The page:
Can I rotate tires myself?

Yes, you can rotate your own tires if you have the proper tools, a safe working environment, and some basic mechanical knowledge. The process involves lifting the vehicle, removing the wheels, and swapping their positions according to the recommended rotation pattern.
If you're confident in your abilities and have the necessary equipment, you can do it yourself. Otherwise, it's best to seek help from a qualified mechanic to ensure a proper and safe tire rotation. Many auto shops offer a free tire rotation, too, as encouragement to come back for other car maintenance services in the future.


No, a tire rotation service and a wheel alignment are not the same. Tire rotation involves moving the tires from one position to another on the vehicle to ensure even wear. Wheel alignment, on the other hand, adjusts the angles of the wheels to the manufacturer's specifications, ensuring proper tire contact with the road and straight tracking. 
While both are important for tire maintenance and vehicle performance, they serve different purposes in extending tire life and optimizing handling.
Yes, tires can wear faster if not rotated regularly. The front and rear tires of a vehicle experience different wear patterns due to various factors like weight distribution and steering. 
Without rotation, the front tires tend to wear more on the outer edges, while the rear tires wear more evenly. Uneven wear leads to premature tire replacement and reduced tire life. 
If you do need to buy new tires from a tire shop, the average cost of a set of tires is between $400 and $600.
If you haven't rotated your tires in a year, they are likely to have uneven wear patterns. Front tires might have more wear on the outer edges, while rear tires wear more evenly. 
Uneven wear can lead to reduced tire life, poor handling, and potential safety concerns. There’s a higher risk of blowouts, too.

Meet Our Experts

John Davis
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Car Expert
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Certified mechanic with 10+ years of experience
John Davis is an expert automotive writer and former automotive mechanic. John's work spans multiple categories, and he relishes the opportunity to research a new subject and expand his area of expertise and industry knowledge. To date, John has written more than 200 articles covering car maintenance and care, car advice, how-to guides, and more.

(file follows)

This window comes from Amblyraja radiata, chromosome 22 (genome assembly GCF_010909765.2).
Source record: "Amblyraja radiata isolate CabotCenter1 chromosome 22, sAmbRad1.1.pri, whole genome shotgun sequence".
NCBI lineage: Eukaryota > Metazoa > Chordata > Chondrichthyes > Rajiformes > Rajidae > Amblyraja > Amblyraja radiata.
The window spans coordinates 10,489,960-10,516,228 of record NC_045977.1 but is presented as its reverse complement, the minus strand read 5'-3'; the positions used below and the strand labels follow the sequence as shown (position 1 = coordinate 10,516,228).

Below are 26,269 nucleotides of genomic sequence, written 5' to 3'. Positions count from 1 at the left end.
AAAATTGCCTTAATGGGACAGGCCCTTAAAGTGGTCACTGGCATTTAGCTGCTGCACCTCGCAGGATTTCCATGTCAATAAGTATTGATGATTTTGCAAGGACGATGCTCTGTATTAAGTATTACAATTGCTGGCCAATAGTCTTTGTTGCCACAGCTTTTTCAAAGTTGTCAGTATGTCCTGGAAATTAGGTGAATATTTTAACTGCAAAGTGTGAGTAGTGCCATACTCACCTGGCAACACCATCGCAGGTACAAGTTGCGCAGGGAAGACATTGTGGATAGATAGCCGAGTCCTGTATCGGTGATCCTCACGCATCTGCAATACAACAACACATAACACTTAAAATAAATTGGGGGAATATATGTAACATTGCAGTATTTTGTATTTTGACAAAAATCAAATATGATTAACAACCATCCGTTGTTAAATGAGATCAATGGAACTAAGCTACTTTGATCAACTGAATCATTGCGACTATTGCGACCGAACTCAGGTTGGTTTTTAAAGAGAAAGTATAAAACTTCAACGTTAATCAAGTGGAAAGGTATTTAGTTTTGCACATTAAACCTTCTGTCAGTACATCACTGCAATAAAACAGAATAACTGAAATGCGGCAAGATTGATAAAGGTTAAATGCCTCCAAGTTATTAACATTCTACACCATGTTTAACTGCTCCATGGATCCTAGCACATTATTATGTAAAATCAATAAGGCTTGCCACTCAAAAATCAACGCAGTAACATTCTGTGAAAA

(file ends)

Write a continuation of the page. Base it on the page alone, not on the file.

Prior to joining Jerry’s editorial team, John worked as a mechanic and freelance writer, creating content for clients including HotCars and SetPower.
Jessica Barrett
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Car Expert
Jessica Barrett is a senior insurance writer and editor with 10 years of experience in the automotive and travel industries. A specialist in car insurance, car loans, and car ownership, Jessica’s mission is to create comprehensive content that car owners can use to manage their costs and improve their lives. As a managing editor for a team of writers and insurance specialists, Jessica has edited over 2,000 articles for Jerry on topics ranging from local insurance shopping tips to refinancing car loans with bad credit.
Before joining Jerry as a senior content editor in 2021, Jessica created visual content for clients such as Expedia, Vivid Seats, Budget Direct Car Insurance, Angie’s List, and HomeAdvisor. Her content was published in Business Insider, Forbes, Apartment Therapy, and the BBC.
Kathleen Flear
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Car Expert
Kathleen Flear is an expert insurance writer and editor who heads up Jerry’s editorial team as director of content. Kathleen empowers drivers to make smart car ownership decisions through  best-in-class articles on insurance, loans, and maintenance. Prior to joining Jerry in 2021, Kathleen served as managing editor for a team of SEO content marketing professionals at and worked as a freelance writer and editor for a range of digital publications, including Chicago Literati magazine and Golden Words. She earned a bachelor’s degree in English language and literature from Queen’s University, and a master’s degree in creative writing and fiction from Sierra Nevada University.
*The price information provided on our car repair webpages is intended for general informational purposes only. Actual prices for car repair services may vary based on various factors, including but not limited to the make and model of your vehicle, the extent of repair required, and the prevailing market conditions. All prices for real repair shops are estimations based on our research only. Therefore, the prices listed on our webpages should not be considered as final quotes or binding offers.